In addition to think-aloud protocols, Maday’s team conducted focus groups, including a focus group for transfer students, and designed a map activity in which participants wrote down the pathway(s) they took while completing a set of tasks within a user scenario.

“The fun part about user testing is that you learn things that you didn’t even know you were looking for,” Maday says. “You make assumptions about what people know and what people want and need, and usually you’re surprised. For example, a lot of the high school students, when they looked at the undergrad and graduate programs on the SVSU website, assumed that the graduate programs were for them because they were graduating from high school. My team had definitely not anticipated that disconnect, that gap in their understanding.”

When Maday’s team studied the original web pages, their most significant findings were the language barriers between SVSU and prospective students and issues with the search function: “One problem was that students didn’t know exactly what they were looking for, at least in the way that the institution described it. They had their own idea of what something was called, which often didn’t match what it was called at SVSU. Another problem was that the search functionality was not consistent. The search returns included multiple versions of pages, which had been updated at different times, so the person searching wouldn’t necessarily know which one they should pick.”

In total, Maday’s team worked with between 20 and 30 participants, including high school students and freshmen and sophomores at SVSU. After gathering data and identifying common pain points students encountered with the current set of academic program pages, the technical writing team collaborated with Graphic Design to draft fresh program pages. Maday found that he could transfer the interdisciplinary collaboration skills he had learned while working for the family construction company and in other career contexts to Cardinal Solutions.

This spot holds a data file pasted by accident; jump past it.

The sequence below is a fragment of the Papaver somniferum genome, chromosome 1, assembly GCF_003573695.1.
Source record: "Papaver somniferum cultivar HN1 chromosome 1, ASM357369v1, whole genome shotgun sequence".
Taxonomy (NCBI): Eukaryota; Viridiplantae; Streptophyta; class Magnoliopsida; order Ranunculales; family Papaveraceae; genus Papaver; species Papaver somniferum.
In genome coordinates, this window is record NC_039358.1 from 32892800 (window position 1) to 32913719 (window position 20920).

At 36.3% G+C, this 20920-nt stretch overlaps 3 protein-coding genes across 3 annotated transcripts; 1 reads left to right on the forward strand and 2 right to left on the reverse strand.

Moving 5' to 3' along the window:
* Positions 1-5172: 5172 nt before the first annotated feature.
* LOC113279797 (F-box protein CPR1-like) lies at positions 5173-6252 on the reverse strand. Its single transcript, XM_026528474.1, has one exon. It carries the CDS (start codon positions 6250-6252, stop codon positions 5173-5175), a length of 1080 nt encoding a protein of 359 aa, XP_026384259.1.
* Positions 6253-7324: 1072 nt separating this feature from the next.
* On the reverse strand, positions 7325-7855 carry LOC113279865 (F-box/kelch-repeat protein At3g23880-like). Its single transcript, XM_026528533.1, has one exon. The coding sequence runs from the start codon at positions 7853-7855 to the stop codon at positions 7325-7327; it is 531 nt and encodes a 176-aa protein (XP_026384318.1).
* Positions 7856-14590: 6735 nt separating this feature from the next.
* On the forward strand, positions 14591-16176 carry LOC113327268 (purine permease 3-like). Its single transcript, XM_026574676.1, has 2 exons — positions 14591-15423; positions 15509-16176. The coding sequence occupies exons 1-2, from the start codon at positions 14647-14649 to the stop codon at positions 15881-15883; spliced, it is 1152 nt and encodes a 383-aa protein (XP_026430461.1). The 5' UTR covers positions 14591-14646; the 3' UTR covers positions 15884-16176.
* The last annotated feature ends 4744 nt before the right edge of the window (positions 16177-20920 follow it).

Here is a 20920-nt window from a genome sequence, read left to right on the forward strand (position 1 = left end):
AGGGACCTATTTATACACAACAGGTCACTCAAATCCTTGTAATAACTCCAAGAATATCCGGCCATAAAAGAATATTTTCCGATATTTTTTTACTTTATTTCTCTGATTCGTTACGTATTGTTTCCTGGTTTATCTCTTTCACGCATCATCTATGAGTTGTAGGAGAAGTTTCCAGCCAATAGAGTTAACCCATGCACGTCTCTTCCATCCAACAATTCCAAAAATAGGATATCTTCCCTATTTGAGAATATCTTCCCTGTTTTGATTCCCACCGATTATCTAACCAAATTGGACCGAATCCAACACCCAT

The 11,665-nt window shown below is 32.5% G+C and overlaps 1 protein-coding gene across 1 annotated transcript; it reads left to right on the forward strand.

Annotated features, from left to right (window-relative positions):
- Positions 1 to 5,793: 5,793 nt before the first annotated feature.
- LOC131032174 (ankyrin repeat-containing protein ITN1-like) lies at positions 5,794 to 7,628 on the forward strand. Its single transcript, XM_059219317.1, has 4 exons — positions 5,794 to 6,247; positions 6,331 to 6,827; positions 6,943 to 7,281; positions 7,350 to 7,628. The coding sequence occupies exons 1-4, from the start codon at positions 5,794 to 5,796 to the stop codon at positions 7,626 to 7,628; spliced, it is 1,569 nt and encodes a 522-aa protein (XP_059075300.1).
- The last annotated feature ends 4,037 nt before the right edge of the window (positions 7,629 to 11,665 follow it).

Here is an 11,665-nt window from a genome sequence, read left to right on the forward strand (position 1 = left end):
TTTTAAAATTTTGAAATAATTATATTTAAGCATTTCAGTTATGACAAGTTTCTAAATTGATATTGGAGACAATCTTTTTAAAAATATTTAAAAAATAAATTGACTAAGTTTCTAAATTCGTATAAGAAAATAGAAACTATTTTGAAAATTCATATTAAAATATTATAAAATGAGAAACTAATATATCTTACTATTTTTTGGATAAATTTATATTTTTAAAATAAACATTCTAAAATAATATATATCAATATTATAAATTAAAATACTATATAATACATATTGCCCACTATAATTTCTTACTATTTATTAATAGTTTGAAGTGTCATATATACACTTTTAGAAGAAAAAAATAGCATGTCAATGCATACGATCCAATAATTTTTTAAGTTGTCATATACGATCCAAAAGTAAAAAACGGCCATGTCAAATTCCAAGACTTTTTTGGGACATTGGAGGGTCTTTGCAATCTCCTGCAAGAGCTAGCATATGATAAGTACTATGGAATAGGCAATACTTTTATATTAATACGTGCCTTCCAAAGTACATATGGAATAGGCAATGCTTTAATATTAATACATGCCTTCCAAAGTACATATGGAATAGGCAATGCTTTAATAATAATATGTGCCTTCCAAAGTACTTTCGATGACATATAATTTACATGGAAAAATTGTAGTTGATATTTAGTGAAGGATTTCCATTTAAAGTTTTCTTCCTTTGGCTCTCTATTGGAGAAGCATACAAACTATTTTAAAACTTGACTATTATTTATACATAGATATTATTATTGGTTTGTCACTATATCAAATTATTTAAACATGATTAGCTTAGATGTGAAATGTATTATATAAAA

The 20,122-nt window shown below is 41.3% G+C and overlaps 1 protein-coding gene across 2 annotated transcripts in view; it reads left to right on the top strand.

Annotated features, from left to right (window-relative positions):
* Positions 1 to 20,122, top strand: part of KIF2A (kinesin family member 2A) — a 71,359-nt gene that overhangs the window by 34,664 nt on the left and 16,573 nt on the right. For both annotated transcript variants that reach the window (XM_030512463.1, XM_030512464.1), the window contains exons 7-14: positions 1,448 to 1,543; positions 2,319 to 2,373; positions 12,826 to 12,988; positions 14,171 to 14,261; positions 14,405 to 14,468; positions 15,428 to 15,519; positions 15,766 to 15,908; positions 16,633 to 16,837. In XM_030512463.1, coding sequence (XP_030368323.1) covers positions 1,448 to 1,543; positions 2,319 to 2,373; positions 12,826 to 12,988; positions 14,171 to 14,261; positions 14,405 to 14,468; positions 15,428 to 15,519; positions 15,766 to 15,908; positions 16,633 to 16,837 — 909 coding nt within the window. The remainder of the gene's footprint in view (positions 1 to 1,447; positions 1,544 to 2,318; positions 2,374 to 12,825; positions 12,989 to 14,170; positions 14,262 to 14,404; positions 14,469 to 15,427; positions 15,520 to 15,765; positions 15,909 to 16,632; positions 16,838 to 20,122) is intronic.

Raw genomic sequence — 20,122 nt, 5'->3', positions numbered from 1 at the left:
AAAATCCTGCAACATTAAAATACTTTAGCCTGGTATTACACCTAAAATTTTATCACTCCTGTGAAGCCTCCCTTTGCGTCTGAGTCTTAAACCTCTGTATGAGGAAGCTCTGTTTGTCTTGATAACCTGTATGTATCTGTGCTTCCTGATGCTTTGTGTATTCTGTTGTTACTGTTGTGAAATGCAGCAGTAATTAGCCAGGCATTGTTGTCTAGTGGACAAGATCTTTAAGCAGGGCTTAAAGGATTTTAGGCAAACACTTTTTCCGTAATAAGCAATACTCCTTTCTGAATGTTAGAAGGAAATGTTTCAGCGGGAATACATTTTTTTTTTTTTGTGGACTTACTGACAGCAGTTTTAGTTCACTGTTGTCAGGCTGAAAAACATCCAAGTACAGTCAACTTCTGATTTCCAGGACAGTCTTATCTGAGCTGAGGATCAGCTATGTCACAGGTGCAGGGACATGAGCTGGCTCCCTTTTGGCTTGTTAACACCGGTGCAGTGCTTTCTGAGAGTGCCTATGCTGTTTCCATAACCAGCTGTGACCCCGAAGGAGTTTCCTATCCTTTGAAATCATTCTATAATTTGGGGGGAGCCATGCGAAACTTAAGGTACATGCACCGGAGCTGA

“Technical Writing wouldn’t have been able to do the work that we did if we hadn’t been collaborating with Graphic Design to know, for example, how much space we had to write copy,” says Maday. “Of course, we already had some best practices as a rough guideline, but in order to make the web pages a really cohesive and coherent experience for site visitors, working across those disciplinary lines was really important. Everyone has their own specialized language, their own lingo. If you don’t understand what someone is talking about, it’s okay to say, ‘I don’t know what you mean. Can you explain more?’ I think a lot of people get into the habit of not saying, ‘I don’t know’ because they don’t want to look ignorant, and that’s where communication starts to break down.”

The Cardinal Solutions team wanted to make sure that A) the departments and programs were presented in a way that satisfied the faculty, staff, and students within those programs and B) the academic program pages served the function of attracting qualified students to the programs. This required them to balance the needs of various stakeholders and engage in meaningful collaboration with people who think and work differently.

“When we did some interviews with the department chairs, and later some drafting and revision with them, they wanted to describe things in a certain way,” Maday recalls. “They obviously know what they’re talking about, and eventually, a student who goes through the program will know what they’re talking about. But a prospective student may not really know the meaning of some of the terms they use. It took a little negotiation to show department chairs the value of making their academic program page accessible, understandable, and free of jargon. Prospective students will learn these things, but they don’t know them already.”